Lastly, we can start reparations by dismantling through the courts the legal standard of “discriminatory intent,” a guardian of white popular sovereignty. Since the 1976 case Washington v. Davis (arguably the Plessy v. Ferguson of our era), progress on civil rights has come to a virtual stand still. In Davis, a discrimination case about a Washington, DC police training program, the United States Supreme Court eliminated the use of “disparate impact” as an acceptable measure of racial injustice. It established, instead, a legal standard that makes plaintiffs have to prove that a person meant to discriminate against them on the basis of race, gender, or whatever. In the age of discriminatory content, historically powerful groups (i.e. white property owners) now have much more room to carry out discriminatory practices, so long as you cannot prove, usually through something they said or wrote, that they meant to target a members of a given group (see, Sterling, Donald). Davis has enabled the re-segregation of schools and housing, discrimination in employment, and the evisceration of black wealth through a variety of channels. Not only have most people never even heard of the Davis case, but even those in activist circles, like the NAACP, have elected not to take the necessary action to challenge the legal standard as such. For some, there’s too much money to be gained in compromise.

[1] Heather Ann Thompson, “Why Mass Incarceration Matters: Rethinking Crisis, Decline, and Transformation in Postwar American History,” Journal of American History (December 2010): 733.

N. D. B. Connolly is Assistant Professor of History and Co-Director of the Racism, Immigration, and Citizenship Program at the Johns Hopkins University.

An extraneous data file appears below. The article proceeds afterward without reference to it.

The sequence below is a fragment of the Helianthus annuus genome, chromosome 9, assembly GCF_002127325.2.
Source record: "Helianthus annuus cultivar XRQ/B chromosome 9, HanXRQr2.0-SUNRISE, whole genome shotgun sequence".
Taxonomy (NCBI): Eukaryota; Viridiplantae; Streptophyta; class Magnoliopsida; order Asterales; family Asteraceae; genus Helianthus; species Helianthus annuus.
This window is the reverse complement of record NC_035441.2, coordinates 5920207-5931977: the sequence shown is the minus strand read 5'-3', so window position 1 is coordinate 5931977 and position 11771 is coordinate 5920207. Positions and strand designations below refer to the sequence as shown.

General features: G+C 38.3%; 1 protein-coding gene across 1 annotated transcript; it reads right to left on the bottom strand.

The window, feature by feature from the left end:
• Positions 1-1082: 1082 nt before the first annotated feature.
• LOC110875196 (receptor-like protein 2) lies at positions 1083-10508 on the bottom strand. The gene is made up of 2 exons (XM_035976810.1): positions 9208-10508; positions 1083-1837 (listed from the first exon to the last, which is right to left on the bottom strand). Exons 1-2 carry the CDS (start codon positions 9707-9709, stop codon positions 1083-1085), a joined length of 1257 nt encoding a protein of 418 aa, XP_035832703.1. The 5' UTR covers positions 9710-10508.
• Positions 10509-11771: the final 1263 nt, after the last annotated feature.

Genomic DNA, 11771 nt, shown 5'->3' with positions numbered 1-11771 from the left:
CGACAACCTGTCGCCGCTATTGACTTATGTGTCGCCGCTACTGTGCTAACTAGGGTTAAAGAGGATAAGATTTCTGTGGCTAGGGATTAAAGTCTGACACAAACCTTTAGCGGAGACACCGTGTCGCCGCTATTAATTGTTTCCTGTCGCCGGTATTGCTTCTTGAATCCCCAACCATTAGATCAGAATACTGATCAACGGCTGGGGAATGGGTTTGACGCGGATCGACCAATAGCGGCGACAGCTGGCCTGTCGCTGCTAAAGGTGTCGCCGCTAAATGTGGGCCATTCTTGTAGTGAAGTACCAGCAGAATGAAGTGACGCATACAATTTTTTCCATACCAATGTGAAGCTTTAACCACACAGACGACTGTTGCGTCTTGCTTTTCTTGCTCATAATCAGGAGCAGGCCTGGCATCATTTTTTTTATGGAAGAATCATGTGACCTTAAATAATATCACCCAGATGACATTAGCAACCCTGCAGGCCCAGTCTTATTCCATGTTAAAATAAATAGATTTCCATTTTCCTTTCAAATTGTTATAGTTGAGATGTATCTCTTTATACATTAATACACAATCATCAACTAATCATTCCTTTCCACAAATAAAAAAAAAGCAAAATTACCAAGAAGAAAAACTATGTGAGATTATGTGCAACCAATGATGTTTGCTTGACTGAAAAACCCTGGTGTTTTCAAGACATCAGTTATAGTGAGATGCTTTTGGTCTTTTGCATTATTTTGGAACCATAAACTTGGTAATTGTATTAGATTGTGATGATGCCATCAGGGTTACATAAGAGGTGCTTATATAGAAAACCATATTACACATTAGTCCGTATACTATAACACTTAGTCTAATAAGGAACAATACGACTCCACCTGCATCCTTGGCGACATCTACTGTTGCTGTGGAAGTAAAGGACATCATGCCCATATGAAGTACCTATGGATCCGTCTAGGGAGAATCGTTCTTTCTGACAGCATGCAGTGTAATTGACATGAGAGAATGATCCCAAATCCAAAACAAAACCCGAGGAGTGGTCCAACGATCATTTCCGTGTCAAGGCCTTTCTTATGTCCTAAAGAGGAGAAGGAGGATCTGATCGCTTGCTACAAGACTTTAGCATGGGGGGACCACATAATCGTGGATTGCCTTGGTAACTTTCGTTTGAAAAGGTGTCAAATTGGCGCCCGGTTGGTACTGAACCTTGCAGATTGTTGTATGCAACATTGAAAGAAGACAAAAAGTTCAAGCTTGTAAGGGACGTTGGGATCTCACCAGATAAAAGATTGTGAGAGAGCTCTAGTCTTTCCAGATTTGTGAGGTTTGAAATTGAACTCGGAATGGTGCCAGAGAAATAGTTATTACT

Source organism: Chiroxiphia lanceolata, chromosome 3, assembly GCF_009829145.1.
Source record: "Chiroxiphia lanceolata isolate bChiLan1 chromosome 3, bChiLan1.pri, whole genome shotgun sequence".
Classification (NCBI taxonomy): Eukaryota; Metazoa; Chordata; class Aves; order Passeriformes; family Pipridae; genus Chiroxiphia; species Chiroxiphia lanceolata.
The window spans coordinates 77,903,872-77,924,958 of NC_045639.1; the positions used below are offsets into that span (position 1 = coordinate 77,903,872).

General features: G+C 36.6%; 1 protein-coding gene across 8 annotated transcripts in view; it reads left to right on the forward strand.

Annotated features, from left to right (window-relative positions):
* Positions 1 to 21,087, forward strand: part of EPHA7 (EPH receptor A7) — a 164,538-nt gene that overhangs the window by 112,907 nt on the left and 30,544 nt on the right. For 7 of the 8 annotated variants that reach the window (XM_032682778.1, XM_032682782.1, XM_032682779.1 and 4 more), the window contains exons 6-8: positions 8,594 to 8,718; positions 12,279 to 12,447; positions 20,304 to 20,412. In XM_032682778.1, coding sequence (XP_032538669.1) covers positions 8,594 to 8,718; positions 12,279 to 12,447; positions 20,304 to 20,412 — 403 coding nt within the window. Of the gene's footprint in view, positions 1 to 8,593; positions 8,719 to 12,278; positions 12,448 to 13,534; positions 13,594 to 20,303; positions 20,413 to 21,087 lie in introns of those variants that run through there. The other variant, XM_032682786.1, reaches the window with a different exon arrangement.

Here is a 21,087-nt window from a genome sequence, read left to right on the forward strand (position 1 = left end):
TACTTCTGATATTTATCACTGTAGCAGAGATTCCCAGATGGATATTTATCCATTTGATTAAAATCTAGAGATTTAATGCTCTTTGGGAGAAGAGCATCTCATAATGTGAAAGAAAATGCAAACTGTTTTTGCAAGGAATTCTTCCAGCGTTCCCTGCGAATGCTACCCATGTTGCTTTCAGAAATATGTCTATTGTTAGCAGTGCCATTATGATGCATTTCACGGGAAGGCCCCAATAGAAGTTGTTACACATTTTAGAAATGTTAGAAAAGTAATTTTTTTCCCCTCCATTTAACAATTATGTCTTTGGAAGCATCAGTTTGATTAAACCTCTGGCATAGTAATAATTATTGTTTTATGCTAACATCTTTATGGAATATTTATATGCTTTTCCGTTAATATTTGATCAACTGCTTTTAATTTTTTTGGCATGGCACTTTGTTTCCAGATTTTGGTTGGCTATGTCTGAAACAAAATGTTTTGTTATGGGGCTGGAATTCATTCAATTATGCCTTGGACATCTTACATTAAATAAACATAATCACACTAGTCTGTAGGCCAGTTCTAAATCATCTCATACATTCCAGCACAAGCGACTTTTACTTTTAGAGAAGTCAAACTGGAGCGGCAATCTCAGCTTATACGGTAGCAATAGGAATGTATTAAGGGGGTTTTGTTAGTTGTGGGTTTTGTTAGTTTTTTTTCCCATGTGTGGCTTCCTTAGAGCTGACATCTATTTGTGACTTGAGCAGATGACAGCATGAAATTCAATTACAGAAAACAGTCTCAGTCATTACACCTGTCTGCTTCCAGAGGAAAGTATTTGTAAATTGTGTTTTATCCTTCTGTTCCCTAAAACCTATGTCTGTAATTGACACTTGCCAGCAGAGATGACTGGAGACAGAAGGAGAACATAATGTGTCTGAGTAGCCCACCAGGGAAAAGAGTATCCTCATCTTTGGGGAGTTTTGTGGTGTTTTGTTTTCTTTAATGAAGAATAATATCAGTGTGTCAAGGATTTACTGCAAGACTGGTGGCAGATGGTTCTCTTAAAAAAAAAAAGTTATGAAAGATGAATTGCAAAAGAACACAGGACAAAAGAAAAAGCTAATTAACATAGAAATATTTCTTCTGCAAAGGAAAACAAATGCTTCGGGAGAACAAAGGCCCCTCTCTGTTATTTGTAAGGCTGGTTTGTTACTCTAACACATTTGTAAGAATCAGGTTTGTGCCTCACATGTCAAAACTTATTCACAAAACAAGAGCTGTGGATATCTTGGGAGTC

About LaDale Winling

LaDale Winling is assistant professor of history at the Virginia Polytechnic Institute and State University. His book project, Building the Ivory Tower, examines the role of universities as urban developers in the 20th century. Learn more about him at Urban Oasis.

3 thoughts on “The Case for Repair, Part 2

  1. Your reading of Davis as a legal standard is half-correct and your attack on mainstream civil rights groups for “hav(ing) elected not to take the necessary action to challenge the legal standard” is misinformed. That constitutional standard has been repeatedly challenged in the courts (Arlington Heights, McClesky v Kemp, and Batson v Kentucky being some of the more obvious examples). Even with the loss of constitutional disparate impact claims, civil rights groups still use and are even now fighting hard to argue for the constitutionality of disparate impact in the statutory context (e.g., the discriminatory housing policy in Arlington Heights did not violate the constitution but it was later found by a court to violate the Fair Housing Act on a disparate impact claim). Civil rights groups and the legal community deserve criticism but not on this point.